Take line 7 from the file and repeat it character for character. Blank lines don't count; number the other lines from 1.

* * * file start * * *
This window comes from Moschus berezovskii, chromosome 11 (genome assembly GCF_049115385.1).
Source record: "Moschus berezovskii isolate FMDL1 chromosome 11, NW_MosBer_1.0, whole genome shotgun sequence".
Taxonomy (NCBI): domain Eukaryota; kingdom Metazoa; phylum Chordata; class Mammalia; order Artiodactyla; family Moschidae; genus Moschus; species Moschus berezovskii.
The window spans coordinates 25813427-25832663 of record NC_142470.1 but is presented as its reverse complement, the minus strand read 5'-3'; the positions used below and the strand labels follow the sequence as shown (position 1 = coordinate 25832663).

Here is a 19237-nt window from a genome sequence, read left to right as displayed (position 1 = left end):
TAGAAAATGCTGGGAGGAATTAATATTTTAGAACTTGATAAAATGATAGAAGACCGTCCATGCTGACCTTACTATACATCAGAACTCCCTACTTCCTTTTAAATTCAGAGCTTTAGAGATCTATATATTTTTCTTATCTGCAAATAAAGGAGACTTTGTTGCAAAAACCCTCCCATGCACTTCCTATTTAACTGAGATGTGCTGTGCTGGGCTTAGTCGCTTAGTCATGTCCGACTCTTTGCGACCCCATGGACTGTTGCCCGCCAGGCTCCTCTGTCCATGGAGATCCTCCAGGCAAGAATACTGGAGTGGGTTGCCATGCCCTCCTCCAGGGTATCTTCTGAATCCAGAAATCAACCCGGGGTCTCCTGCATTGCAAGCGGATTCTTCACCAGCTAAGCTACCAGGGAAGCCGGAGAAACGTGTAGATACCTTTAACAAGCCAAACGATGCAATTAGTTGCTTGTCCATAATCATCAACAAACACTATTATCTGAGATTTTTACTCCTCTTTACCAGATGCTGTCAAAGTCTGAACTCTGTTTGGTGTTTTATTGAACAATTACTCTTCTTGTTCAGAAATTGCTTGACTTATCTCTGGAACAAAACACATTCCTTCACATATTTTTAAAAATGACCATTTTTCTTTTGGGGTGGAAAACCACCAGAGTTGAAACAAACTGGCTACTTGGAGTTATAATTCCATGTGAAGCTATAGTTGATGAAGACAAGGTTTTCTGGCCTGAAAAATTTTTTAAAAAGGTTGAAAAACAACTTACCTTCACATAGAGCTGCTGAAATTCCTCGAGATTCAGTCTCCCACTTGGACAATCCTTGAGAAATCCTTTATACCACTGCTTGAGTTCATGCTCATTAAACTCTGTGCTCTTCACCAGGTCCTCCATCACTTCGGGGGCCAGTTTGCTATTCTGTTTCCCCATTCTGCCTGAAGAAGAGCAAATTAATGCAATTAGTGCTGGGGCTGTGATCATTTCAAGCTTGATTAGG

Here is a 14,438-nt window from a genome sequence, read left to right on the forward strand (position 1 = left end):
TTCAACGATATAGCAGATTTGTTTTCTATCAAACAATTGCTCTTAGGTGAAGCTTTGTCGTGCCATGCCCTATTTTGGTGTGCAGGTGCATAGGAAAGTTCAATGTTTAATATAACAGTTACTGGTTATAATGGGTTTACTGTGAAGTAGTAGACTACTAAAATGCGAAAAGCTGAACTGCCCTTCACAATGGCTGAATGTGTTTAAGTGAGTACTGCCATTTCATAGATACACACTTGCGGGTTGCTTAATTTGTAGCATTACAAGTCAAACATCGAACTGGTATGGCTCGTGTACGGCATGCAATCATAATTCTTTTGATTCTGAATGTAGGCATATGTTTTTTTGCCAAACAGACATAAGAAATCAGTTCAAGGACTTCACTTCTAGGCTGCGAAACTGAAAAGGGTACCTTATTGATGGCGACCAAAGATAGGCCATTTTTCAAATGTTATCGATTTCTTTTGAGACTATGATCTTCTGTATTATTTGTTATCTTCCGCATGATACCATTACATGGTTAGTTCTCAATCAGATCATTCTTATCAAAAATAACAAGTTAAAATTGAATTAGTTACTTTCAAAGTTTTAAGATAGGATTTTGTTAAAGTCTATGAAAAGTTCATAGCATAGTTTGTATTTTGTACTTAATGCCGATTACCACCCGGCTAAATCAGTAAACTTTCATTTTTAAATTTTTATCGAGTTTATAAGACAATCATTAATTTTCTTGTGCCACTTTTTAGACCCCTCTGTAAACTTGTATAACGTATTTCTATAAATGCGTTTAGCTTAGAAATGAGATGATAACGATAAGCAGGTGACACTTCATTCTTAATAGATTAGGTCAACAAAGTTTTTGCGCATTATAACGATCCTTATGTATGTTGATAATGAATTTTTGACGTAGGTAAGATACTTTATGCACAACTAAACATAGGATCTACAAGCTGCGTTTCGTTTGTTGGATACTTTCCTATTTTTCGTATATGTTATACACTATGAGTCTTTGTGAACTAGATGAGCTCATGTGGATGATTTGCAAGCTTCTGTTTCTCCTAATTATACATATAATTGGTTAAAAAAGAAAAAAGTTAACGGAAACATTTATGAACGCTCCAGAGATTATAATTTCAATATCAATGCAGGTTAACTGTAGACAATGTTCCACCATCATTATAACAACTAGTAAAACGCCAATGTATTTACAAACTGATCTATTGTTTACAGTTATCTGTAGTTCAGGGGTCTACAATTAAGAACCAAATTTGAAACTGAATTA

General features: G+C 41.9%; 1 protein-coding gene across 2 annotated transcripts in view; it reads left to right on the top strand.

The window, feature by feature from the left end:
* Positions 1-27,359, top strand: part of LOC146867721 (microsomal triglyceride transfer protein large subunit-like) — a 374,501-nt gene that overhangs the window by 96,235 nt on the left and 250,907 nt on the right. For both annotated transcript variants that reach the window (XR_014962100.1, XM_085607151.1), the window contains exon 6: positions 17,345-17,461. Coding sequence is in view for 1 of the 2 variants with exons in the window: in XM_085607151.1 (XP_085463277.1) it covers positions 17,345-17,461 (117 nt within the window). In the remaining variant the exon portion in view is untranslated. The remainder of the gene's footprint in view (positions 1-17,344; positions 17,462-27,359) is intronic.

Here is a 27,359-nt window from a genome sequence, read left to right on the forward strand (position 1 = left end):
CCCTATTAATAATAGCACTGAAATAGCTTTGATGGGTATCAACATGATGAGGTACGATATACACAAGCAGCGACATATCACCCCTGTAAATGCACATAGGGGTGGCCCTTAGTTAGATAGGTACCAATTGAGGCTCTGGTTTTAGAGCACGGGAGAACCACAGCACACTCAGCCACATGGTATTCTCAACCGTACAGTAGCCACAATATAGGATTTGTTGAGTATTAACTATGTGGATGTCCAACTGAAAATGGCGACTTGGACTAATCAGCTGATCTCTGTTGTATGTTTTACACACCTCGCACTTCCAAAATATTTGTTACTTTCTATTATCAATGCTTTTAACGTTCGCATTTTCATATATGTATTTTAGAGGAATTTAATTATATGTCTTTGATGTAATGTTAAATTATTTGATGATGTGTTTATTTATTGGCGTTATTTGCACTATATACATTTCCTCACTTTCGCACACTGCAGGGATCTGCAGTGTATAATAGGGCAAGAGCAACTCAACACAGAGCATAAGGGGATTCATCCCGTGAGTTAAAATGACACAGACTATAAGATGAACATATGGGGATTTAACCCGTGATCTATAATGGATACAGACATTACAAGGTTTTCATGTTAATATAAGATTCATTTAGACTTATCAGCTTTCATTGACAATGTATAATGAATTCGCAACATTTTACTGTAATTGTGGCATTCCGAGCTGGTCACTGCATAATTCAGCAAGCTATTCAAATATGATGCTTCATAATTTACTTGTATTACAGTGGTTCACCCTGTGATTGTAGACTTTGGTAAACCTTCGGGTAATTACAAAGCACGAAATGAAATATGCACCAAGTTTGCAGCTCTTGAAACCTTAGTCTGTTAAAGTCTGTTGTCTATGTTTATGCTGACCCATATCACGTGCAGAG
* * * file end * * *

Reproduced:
Here is a 14,438-nt window from a genome sequence, read left to right on the forward strand (position 1 = left end):